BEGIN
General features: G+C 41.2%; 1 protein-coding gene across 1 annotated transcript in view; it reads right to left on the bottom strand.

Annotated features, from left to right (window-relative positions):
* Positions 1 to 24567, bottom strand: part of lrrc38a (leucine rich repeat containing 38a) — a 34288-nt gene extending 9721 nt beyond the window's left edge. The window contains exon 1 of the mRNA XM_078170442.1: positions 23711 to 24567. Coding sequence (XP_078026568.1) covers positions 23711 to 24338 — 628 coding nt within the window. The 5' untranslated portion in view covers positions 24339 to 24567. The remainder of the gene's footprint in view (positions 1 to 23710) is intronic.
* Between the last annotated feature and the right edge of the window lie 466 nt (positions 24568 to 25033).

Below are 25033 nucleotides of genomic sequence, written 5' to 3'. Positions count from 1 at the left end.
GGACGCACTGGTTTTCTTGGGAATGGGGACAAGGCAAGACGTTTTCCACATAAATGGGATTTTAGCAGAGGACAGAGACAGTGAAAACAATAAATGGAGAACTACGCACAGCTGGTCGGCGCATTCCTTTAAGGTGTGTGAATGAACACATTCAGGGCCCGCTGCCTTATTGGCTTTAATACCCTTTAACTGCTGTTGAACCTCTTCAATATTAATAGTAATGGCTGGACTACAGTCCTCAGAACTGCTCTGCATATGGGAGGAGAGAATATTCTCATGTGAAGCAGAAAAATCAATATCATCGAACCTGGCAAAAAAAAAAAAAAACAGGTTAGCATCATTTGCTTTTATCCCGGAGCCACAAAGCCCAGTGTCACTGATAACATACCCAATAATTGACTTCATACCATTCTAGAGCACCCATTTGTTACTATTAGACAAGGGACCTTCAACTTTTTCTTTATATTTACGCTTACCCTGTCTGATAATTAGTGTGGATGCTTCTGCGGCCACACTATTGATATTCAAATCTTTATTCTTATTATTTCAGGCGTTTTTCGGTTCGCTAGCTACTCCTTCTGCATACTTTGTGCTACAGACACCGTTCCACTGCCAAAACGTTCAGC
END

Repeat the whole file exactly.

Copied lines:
General features: G+C 41.2%; 1 protein-coding gene across 1 annotated transcript in view; it reads right to left on the bottom strand.

Annotated features, from left to right (window-relative positions):
* Positions 1 to 24567, bottom strand: part of lrrc38a (leucine rich repeat containing 38a) — a 34288-nt gene extending 9721 nt beyond the window's left edge. The window contains exon 1 of the mRNA XM_078170442.1: positions 23711 to 24567. Coding sequence (XP_078026568.1) covers positions 23711 to 24338 — 628 coding nt within the window. The 5' untranslated portion in view covers positions 24339 to 24567. The remainder of the gene's footprint in view (positions 1 to 23710) is intronic.
* Between the last annotated feature and the right edge of the window lie 466 nt (positions 24568 to 25033).

Below are 25033 nucleotides of genomic sequence, written 5' to 3'. Positions count from 1 at the left end.
GGACGCACTGGTTTTCTTGGGAATGGGGACAAGGCAAGACGTTTTCCACATAAATGGGATTTTAGCAGAGGACAGAGACAGTGAAAACAATAAATGGAGAACTACGCACAGCTGGTCGGCGCATTCCTTTAAGGTGTGTGAATGAACACATTCAGGGCCCGCTGCCTTATTGGCTTTAATACCCTTTAACTGCTGTTGAACCTCTTCAATATTAATAGTAATGGCTGGACTACAGTCCTCAGAACTGCTCTGCATATGGGAGGAGAGAATATTCTCATGTGAAGCAGAAAAATCAATATCATCGAACCTGGCAAAAAAAAAAAAAAACAGGTTAGCATCATTTGCTTTTATCCCGGAGCCACAAAGCCCAGTGTCACTGATAACATACCCAATAATTGACTTCATACCATTCTAGAGCACCCATTTGTTACTATTAGACAAGGGACCTTCAACTTTTTCTTTATATTTACGCTTACCCTGTCTGATAATTAGTGTGGATGCTTCTGCGGCCACACTATTGATATTCAAATCTTTATTCTTATTATTTCAGGCGTTTTTCGGTTCGCTAGCTACTCCTTCTGCATACTTTGTGCTACAGACACCGTTCCACTGCCAAAACGTTCAGC